If Nashville’s transit referendum is approved, it’s clear what would happen next — expanded bus service and planning for light rail. But there’s more uncertainty about the city’s next steps if the referendum fails on May 1.
For starters, the Metro Transit Authority won’t grind to a halt. It’ll continue with its current funding amount, which in recent years has included some increases to allow for incremental changes to the bus system.
“If the referendum fails, you won’t see a large change in what I’ll call the ‘quantity’ of transit service you have,” said Steve Bland, executive director of the MTA.
And changes that are already approved will go ahead. The MTA will still increase frequency on a few routes, renovate its downtown bus station, add new vehicles into the fleet and launch a new payment system with reusable cards.
The bigger question is whether Nashville would create another plan as ambitious as what’s in front of voters now — the multi-billion-dollar “Let’s Move Nashville” plan, which suggests a mix of tax increases, loans, and grants to pay for an expansion of bus service and five new light rail lines, among other changes, through 2032.
Bland, other Metro officials, and pro-transit prognosticators suggest another referendum would take at least 4 years.
That estimate is based partly on uncertainty about who will be Nashville’s mayor, and the time it could take to make another plan and to hold community meetings like the ones involved in the current effort. Officials also point to other cities that voted “no” on dedicated funding for transit — Atlanta, Austin, and Seattle — and that needed years to bring another plan to voters.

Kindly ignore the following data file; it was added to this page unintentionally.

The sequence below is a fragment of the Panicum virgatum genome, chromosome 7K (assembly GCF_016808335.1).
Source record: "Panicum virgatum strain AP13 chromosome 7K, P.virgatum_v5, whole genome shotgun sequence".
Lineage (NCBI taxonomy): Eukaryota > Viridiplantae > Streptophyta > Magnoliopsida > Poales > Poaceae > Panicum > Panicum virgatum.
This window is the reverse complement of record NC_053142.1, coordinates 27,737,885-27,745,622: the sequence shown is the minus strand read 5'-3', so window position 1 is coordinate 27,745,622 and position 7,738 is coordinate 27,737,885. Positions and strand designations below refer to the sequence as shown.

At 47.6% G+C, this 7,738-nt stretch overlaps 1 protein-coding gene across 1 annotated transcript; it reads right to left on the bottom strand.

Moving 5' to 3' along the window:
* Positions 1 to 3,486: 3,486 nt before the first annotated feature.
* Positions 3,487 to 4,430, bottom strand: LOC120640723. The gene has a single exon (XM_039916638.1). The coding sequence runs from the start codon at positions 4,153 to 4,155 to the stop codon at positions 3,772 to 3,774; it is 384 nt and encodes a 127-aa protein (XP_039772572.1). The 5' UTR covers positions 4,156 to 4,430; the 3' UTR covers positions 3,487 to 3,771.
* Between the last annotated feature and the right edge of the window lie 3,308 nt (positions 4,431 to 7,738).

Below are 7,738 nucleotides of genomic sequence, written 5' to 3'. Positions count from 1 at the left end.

Another transit backer, Ralph Schulz, president of the Nashville Area Chamber of Commerce, released a lengthy statement expressing fears about what would happen while the city gathers a new plan.
“It will be 6-10 years before Nashville gets to start work on a new transit plan. And by then, the damage to our community and quality of life will have started,” Schulz wrote.
But opponents of the referendum say less-expensive improvements could come much sooner, depending on the funding strategy.
“You cannot make a very good decision when you feel like you have a gun to your head,” said jeff obafemi carr, an advisor for referendum opponent No Tax For Tracks. “When you have leadership saying that a city is going to fail, and taking a hopeless doom and gloom approach to fixing a problem, that is equivalent of holding a gun to a city’s head.”
He said a different plan could incorporate the concerns that have arisen in the lead-up to this vote, with the goal of making a plan that he considers more flexible and affordable.